By Karen Wells | CNA Media Team
February’s not a time for thinking of sunscreen or how to avoid sunburn. Scattered sunny days are celebrated with bare arms and legs. No need to cover up, scout for shade or sunscreen.
Unfortunately, the makers and advertising teams of major brands of sunscreen project the illusion that sunscreen is primarily used to protect pale skin from the sun’s damaging omnipresent rays.
Sunscreen protects everybody’s skin. All shades of skin – from pale to dark – need a healthy layer of sunscreen when summer’s hot sun shines. That’s right, people with dark skin do sunburn.
How do you ask your dark-skinned neighbor, nice person, African American, which sunscreen product do they use? Or how do you respond if your child asks you if a dark-skinned friend needs to put on sunscreen before they race off to the swings?
You might feel awkward about asking. You might feel embarrassed by the question.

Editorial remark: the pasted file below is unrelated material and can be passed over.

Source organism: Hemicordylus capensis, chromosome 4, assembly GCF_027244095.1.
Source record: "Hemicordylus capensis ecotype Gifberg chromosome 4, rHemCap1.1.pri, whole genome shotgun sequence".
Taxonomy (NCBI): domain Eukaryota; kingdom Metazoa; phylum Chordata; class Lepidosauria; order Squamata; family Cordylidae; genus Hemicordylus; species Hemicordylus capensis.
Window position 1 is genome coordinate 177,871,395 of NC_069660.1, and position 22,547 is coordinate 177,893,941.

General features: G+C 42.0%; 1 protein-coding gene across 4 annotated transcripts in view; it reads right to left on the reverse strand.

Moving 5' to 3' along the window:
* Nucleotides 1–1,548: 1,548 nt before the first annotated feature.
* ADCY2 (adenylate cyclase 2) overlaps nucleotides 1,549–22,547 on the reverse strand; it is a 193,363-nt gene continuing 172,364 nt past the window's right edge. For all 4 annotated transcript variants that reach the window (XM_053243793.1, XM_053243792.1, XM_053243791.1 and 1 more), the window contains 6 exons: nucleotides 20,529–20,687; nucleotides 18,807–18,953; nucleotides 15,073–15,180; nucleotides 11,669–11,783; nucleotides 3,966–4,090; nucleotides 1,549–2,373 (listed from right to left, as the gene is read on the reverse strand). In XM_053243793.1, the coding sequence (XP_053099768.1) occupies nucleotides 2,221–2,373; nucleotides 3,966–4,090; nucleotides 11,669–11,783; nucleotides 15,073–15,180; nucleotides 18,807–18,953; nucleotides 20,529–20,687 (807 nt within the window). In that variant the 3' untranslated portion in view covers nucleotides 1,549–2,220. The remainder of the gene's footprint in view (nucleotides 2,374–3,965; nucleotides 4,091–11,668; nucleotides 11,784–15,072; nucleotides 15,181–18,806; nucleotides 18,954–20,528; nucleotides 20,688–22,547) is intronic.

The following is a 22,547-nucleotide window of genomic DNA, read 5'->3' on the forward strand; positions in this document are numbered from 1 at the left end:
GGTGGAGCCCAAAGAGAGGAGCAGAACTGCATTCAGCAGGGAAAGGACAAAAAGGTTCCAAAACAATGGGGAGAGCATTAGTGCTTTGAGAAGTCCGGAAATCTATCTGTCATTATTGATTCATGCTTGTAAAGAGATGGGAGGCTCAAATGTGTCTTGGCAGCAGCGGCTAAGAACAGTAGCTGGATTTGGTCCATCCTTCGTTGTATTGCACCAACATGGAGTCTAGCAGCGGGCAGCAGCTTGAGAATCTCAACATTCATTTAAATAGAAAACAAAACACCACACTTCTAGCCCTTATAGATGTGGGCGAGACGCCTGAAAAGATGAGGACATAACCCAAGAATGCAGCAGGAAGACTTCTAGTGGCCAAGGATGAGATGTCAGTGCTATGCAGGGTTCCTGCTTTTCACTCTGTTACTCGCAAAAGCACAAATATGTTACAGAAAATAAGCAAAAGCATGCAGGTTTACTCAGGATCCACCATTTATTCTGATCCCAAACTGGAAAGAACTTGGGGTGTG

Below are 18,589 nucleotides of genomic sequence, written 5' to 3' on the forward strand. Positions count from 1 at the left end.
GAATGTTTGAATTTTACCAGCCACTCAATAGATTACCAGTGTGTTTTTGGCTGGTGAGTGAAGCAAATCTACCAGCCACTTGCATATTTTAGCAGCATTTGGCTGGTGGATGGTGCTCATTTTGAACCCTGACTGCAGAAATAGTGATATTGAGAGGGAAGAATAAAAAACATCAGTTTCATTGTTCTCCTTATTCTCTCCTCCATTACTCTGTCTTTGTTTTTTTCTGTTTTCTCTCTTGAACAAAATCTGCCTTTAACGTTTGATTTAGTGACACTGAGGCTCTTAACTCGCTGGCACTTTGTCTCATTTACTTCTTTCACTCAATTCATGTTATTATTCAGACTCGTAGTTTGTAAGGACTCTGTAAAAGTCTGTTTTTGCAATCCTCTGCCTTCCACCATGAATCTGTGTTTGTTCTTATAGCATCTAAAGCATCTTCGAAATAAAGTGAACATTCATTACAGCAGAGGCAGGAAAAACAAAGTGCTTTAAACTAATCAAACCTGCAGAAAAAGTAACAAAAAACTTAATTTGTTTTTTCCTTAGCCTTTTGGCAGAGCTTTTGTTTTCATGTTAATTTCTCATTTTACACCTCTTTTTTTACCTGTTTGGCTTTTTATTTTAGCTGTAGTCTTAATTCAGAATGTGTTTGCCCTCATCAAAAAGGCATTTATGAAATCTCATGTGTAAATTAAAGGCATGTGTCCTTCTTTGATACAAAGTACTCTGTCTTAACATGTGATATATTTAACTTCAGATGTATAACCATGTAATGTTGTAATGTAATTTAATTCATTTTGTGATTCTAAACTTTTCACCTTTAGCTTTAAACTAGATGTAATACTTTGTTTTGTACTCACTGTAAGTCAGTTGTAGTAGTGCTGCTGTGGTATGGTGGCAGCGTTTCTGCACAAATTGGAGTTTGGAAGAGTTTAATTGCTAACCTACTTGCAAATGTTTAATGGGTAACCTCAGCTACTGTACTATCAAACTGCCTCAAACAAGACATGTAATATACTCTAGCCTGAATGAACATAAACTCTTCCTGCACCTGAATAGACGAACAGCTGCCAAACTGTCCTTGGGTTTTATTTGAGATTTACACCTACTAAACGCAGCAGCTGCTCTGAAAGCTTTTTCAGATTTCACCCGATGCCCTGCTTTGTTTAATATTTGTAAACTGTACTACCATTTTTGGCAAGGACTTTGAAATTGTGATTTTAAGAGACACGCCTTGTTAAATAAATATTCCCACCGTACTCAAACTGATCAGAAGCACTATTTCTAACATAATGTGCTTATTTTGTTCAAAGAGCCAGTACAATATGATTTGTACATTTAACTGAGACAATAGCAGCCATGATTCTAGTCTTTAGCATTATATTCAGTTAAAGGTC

These examples, on the surface, might appear to fall in the category of cross cultural differences. Closer examination reveals that the questions are actually about skin care and avoiding sunburn and skin cancer.
We all ask questions to show concern or interest. Showing concern or interest in the well-being of others builds friendships and community.
Asking a friend, who happens to be of darker skin than yours which sunscreen they use, for example, might be received well or not. You and your friend might launch into a lively discussion on the pros or cons of sunscreen use.
At the end of your lively conversation, you both might admit your awkwardness with the topic, followed by laughter.
Before asking a potentially awkward question of a friend or anyone, have a mindset of patience – patience with yourself and with the awkwardness.
We’re all under one sun. Thanks for asking.
Karen Wells is a retired early childhood community educator, health and safety trainer.